Is infusion the best way to treat iron deficiency?

Annette Briley, Michelle Costello, Kelly Robinson, Michelle Marsh, Meredith Hobbs, Megan Cooper

Research output: Contribution to journalMeeting Abstractpeer-review


In South Australia ~3000 (15.4%) pregnant woman experience iron deficieny (ID) annually (1). Complications due to ID include: fatigue(2), increased antenatal admissions, pre-eclampsia, placenta praevia and caesarean birth(3), risk of PPH(4) and puerperal sepsis(5). Maternal ID is associated with stillbirth, perinatal death, preterm birth, and SGA/LBW infants (6,7). First line management of antenatal ID includes nutritional advice and oral supplements. The rate of iron infusions in one metropolitan hospital exceeds 14%.

A prospective mixed methods cohort study assessed women’s knowledge and current practice regarding antenatal iron supplementation. Women attending antenatal services in early pregnancy were consented and invited to complete a questionnaire (online or paper) regarding iron requirements in pregnancy. Blood results and pregnancy outcomes, including iron supplementation, were collected.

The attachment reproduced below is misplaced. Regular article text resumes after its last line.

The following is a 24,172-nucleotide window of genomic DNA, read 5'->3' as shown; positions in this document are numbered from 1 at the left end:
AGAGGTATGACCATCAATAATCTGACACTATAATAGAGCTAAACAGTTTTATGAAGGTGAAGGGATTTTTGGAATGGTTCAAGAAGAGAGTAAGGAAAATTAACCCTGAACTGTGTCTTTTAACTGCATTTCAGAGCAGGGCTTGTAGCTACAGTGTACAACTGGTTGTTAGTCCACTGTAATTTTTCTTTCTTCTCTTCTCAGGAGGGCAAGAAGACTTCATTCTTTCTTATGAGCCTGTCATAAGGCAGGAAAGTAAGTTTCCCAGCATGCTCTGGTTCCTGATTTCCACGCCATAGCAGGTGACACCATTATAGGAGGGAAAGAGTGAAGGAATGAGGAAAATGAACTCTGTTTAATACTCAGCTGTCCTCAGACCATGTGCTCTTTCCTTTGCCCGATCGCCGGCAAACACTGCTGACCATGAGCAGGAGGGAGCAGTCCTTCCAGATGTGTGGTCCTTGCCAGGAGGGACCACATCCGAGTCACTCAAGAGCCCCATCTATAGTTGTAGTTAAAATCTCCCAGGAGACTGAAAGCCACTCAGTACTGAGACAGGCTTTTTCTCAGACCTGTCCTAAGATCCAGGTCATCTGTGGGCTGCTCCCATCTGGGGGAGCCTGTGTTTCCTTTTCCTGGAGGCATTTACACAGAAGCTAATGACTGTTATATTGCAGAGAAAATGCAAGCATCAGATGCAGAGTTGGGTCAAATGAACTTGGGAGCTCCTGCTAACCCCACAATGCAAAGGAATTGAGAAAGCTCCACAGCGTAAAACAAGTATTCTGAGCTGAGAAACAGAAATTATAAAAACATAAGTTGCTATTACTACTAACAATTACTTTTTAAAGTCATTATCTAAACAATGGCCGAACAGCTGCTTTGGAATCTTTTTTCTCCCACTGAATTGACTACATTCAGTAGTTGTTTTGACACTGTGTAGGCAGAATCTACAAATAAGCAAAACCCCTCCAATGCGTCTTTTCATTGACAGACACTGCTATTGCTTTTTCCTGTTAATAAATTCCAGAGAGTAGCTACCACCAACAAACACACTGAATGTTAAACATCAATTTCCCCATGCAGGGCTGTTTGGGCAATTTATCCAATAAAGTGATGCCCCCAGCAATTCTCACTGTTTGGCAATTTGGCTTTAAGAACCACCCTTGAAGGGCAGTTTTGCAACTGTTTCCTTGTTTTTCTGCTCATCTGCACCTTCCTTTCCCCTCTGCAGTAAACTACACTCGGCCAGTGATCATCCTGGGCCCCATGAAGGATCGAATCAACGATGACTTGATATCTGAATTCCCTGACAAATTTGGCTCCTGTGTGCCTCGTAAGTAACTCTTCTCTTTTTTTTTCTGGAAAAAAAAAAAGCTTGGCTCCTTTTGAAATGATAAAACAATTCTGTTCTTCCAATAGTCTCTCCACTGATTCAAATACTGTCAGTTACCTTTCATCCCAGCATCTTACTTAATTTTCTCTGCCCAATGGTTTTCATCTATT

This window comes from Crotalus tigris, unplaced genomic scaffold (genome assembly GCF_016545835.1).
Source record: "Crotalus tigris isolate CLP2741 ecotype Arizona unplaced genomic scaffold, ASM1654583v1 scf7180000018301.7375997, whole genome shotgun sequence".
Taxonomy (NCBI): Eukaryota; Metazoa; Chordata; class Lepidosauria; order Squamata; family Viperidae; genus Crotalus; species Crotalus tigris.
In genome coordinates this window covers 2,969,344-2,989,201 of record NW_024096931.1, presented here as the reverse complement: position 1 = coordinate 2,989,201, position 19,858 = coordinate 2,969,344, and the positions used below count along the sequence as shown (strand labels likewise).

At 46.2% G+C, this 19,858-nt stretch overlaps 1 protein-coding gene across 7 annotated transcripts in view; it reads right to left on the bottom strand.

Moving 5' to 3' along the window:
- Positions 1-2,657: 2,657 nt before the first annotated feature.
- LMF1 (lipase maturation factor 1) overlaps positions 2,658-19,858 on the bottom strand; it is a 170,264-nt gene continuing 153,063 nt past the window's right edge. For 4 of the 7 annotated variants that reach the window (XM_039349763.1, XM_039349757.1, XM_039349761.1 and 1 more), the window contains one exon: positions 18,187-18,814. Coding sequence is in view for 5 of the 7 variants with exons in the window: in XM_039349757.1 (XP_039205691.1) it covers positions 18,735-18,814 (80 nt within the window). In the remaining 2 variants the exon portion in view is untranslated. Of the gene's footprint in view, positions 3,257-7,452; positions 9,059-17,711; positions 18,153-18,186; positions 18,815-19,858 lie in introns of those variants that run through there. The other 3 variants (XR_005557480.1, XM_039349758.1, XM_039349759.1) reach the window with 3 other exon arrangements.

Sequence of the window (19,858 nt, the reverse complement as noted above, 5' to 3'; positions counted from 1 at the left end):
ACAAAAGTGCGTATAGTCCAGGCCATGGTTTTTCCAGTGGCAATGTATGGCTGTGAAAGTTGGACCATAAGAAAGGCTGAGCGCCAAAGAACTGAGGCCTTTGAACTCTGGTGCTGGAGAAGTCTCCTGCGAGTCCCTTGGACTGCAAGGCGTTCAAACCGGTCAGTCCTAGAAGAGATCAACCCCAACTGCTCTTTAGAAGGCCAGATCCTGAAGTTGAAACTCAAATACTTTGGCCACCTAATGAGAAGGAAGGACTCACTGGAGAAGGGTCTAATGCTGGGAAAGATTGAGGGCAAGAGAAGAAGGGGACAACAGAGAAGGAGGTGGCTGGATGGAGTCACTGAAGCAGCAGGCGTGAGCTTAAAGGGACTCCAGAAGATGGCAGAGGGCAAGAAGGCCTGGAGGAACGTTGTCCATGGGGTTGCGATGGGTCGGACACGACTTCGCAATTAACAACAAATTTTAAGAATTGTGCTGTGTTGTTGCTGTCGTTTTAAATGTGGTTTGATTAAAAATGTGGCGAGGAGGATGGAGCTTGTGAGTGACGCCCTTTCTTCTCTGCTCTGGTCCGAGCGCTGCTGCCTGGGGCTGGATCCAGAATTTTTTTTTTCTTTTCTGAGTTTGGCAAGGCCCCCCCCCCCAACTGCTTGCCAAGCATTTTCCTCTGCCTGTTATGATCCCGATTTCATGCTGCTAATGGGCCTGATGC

206 women completed questionnaires. Women’s knowledge was variable, many identified knowledge gaps. Several reported difficulties with oral supplementation, including, cost, tolerance, and side-effects. Many felt iron infusion was simple, effective and safe, with minimal reservations about receiving one. Pregnancy outcome data are incomplete (babies due April 2023). Currently available data show mean booking Hb 126.06 g/L (range 95 to 155 g/L); mean ferritin 65.76 µg/L (range <6 to 321 µ/L). The timeframe for booking bloods was broad: 48/202 (23.7%) women had blood taken <6 weeks’ gestation and 19/202 (9.4%) had no booking bloods recorded on electronic patient records, of these 4 (1.9%) had documented “no booking bloods taken”. Currently available data show <50% of women had documented evidence of antenatal iron supplementation advice and 56/102 (54.9%) received an iron infusion.

Midwives are not informing women about iron in pregnancy or supporting them to modify diet and consider oral supplementation. Blood sampling processes need improvement, to enable accurate knowledge of iron status and provide relevant care, advice and support. High numbers of infusions has considerable resource implications for health service providers.
Original languageEnglish
Pages (from-to)S22-S22
Number of pages1
JournalWomen and Birth
Issue numberSupplement 1
Publication statusPublished - Sept 2023
EventAustralian College of Midwives National Conference: Be the Change - Adelaide Convention Centre, Adelaide, Australia
Duration: 12 Sept 202314 Sept 2023

Bibliographical note

Poster presentation O55 by Annette Briley, Wednesday 13th September 2023.


  • Infusion
  • Iron deficiency
  • Pregnant women


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